Best-practice healthy life expectancy vs life expectancy: catching up or lagging behind?

Iñaki Permanyer, Centre for Demographic Studies
Sergi Trias-Llimós, Centre d'Estudis Demogràfics
Jeroen Spijker, Centre d'Estudis Demogràfics (CED)

Best-practice life expectancy has been shown to steadily increase since 1840. A topic of increasing interest is whether or not the raising years of life that are gained in low-mortality settings are spent in good or bad health. We aim to contribute to the compression versus expansion of morbidity debate by examining time trends in best-practice in healthy life expectancy (HALE) over the last 3 decades and compare them with best-practice life expectancy (LE) using data from the Global Burden of Disease Study 2019. Best-practice female LE is increasing 0.19 years per year in 1990-2019, which is slower than what previously estimated using longer time trends (1840-2017, slope=0.24). Best-practice female HALE is increasing at slower speed (slope=0.15) as compared with LE. Best-practice male LE and HALE were lower compared with women, but HALE was also increasing at slower pace. Years spent with disability are increasing, and the proportion of years lived with disability seems to be increasing as well. This work will be extended by including estimates at different age groups and by exploring the robustness of the results using other estimates or data sources for estimating HALE. The implications of these findings on morbidity dynamics will be discussed.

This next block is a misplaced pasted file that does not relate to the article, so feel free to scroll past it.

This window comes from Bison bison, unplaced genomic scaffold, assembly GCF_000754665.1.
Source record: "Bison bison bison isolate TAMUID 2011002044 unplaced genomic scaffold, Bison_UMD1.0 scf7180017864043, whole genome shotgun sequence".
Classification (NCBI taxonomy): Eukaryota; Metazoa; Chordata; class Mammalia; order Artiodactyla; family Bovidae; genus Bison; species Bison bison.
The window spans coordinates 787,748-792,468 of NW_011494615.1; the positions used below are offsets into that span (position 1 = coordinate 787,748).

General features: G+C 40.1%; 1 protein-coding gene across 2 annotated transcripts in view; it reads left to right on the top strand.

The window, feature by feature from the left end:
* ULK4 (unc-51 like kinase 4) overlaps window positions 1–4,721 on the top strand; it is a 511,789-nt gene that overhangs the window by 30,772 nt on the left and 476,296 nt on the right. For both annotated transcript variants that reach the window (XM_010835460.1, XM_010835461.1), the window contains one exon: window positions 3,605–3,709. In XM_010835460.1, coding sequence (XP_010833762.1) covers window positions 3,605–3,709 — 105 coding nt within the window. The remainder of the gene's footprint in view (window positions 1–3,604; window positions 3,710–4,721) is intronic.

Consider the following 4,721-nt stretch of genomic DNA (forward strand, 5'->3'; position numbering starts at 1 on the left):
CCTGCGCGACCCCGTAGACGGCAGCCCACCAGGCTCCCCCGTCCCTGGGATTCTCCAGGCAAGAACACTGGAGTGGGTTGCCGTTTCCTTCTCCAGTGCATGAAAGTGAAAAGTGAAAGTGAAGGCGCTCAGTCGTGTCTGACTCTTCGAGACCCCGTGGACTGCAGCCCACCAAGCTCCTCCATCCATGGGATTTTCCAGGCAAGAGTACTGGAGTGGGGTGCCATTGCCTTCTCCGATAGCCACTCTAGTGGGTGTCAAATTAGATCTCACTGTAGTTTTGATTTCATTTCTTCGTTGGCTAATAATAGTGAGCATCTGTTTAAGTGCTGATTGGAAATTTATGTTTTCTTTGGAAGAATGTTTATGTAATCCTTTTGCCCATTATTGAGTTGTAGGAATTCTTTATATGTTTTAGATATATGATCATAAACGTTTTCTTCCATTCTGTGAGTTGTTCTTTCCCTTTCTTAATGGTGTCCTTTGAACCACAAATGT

Keywords: Health and morbidity, Longevity, Mortality

See extended abstract.

  Presented in Session 84. Longevity in Perspective